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Way back in 1992 email had not arrived for most of us. You’d be skeptical if someone told you that in a few years you would carry a device that could function as a computer, providing access to electronic communications, the internet, news media and function as a camera. Windows 3.1 was the latest and greatest operating system. Fax technology was the premier communication method for businesses, and web browsers were still a thing of the future. Most office networks — for those who actually had them — were simply a series of daisy-chained computers.
ProTech began as a technical talent provider and later branched into technology management. Over the years, our business has expanded into the ever-growing field of threat management by helping our customers protect their networks and data against cyber criminals, a field virtually unheard of when we first opened our doors.
And while many of us thought we’d have personal jetpacks by now, it’s still amazing how far we’ve come. The next 25 years are sure to be full of just as many advancements.
The technology industry is shifting to focus more on services and software and less on hardware. Through services, technology providers have the ability to forge business partnerships with clients that are based on respect and focused on specific goals. In the future, your technology partner will act as a consultant, assisting you in developing your business goals while also providing the hardware and services to accomplish them.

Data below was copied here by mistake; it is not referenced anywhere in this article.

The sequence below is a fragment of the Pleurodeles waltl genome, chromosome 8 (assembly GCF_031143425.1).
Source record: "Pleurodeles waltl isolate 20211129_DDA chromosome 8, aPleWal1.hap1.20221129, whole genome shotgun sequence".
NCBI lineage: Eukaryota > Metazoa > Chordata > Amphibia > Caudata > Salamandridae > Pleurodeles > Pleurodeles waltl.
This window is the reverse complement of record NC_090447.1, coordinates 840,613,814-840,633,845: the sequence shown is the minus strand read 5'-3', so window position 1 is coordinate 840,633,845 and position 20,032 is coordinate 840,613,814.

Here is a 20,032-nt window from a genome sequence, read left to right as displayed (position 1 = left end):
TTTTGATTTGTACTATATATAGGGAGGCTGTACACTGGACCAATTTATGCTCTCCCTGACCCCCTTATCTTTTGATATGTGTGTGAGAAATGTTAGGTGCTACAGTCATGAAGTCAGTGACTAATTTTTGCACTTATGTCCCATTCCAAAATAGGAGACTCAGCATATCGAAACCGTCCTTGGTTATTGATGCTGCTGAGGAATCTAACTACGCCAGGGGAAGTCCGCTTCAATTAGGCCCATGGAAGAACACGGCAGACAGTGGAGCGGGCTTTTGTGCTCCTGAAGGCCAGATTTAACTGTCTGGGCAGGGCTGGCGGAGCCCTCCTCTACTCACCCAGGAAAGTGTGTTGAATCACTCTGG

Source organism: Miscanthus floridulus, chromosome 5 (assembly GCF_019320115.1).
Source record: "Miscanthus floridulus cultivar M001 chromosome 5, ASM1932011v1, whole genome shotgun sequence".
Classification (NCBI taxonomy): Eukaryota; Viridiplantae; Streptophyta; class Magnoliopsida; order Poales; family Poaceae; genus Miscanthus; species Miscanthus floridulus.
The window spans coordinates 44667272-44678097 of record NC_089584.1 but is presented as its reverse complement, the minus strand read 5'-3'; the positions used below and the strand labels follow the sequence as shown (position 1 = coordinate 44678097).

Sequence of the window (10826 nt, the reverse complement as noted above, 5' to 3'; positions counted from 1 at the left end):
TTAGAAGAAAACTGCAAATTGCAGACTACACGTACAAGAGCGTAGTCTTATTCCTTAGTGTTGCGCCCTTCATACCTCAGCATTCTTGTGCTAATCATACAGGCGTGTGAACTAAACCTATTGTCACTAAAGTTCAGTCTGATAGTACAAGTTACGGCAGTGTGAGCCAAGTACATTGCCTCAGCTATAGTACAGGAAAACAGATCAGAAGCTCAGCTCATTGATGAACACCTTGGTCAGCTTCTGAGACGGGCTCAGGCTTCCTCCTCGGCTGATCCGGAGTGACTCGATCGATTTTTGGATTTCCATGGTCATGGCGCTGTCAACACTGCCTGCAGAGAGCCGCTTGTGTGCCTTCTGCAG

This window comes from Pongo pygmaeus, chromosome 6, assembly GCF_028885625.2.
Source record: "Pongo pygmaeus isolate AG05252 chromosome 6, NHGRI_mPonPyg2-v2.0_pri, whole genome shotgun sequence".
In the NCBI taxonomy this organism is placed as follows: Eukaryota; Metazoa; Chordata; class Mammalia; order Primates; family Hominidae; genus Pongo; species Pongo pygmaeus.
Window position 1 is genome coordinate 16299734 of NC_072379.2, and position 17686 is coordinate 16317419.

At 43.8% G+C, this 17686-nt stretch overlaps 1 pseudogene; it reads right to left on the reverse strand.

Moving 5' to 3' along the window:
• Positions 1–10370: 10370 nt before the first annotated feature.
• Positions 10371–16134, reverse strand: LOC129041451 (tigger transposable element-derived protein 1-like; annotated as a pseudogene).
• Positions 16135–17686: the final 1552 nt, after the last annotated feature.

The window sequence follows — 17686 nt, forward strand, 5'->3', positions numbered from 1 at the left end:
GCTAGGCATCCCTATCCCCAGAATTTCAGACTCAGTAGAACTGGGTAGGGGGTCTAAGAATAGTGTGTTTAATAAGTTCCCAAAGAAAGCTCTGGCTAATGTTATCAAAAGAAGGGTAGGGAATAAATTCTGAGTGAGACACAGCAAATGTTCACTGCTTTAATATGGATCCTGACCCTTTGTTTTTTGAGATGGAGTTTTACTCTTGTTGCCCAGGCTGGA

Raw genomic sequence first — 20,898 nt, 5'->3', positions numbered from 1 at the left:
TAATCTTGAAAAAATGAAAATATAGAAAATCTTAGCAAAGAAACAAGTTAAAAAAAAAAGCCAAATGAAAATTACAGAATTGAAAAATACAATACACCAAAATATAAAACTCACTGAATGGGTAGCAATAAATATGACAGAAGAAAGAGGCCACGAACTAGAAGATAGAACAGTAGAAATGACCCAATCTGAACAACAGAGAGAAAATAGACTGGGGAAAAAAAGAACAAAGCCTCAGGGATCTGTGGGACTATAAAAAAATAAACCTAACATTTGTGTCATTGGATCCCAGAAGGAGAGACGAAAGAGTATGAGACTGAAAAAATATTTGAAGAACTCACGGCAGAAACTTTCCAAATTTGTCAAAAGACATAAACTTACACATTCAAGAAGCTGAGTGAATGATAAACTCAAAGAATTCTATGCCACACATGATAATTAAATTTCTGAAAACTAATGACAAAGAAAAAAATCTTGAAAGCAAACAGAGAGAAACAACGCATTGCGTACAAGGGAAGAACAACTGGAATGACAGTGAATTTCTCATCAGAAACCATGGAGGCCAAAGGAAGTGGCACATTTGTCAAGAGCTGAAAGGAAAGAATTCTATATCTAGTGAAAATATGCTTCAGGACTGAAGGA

Cloud-based services have seen rapid growth in recent years and is currently experiencing high adoption rates across all industries and business sizes. You can now host an entire business in the cloud with Software as a Service, Infrastructure as a Service and born-in-the-cloud applications. Eventually, almost everything will be hosted in the cloud. Businesses will have little choice but to migrate. We are already seeing vendors offer solutions exclusively in the cloud.
The number of IoT devices has been growing steadily as consumer demand drives connectivity. What started out as phones connecting to the internet has grown to include watches, appliances and clothes. More IoT devices are on the horizon, but a growing concern is the security associated with these devices. Because of that, technology providers will be growing their security practices even more in an attempt to combat the flaws that we are currently seeing in IoT devices and those that will arise.
While this is already a hot topic in the technology industry, we don’t expect it to die down any time soon. Hackers are continuously discovering new loopholes and backdoors. Technology providers will continue to work to stay ahead of hackers. A firewall and antivirus solution is no longer enough; businesses should begin moving to a holistic security approach that covers multiple levels with multiple solutions.
AI, still in its infancy, is already accomplishing amazing things. Future AI initiatives will look to create automated processes in an effort to streamline for greater efficiency. As AI begins to creep into businesses, new skillsets will be necessary. Current providers will have to train their staff on new processes and hire up-and-coming talent with the knowledge to work with AI.